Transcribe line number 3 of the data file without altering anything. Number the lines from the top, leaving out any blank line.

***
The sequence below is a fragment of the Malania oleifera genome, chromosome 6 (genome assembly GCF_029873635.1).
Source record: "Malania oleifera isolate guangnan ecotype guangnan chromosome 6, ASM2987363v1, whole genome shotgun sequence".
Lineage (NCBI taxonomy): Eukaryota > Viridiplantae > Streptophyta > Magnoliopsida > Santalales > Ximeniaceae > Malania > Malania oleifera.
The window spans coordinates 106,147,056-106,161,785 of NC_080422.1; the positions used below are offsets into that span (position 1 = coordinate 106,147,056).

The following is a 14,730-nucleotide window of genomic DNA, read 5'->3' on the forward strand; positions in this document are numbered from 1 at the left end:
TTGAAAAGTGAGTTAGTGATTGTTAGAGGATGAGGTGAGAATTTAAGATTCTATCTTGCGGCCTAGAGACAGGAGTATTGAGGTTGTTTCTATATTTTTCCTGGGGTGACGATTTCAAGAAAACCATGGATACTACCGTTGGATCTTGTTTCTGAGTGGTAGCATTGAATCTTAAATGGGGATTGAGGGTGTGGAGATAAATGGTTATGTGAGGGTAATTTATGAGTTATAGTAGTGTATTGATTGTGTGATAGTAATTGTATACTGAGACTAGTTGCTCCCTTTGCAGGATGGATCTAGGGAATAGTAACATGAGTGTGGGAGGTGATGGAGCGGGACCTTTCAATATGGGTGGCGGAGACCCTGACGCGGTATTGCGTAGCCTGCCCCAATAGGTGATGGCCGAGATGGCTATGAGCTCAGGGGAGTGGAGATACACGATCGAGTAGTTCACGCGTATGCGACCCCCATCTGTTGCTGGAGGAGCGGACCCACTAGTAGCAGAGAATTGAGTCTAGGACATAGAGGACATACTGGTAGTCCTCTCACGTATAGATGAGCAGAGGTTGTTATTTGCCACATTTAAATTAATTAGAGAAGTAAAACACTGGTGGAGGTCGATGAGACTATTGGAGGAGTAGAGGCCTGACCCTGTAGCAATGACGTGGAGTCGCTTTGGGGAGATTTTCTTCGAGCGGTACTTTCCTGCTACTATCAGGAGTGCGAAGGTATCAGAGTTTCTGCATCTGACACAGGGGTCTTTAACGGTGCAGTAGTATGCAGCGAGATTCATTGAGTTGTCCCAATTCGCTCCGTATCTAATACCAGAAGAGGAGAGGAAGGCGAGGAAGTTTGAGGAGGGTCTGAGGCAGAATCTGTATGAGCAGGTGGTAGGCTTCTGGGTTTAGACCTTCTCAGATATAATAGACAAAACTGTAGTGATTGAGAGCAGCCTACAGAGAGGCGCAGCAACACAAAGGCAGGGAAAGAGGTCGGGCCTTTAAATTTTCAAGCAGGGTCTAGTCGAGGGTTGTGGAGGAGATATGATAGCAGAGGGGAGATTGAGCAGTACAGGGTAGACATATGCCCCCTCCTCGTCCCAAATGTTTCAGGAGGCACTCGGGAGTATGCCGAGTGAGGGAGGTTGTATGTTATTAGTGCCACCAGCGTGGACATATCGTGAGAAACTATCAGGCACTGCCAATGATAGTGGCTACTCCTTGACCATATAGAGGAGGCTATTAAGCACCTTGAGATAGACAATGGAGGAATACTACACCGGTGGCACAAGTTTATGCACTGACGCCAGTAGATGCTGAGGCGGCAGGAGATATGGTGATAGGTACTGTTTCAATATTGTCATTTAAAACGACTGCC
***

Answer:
Lineage (NCBI taxonomy): Eukaryota > Viridiplantae > Streptophyta > Magnoliopsida > Santalales > Ximeniaceae > Malania > Malania oleifera.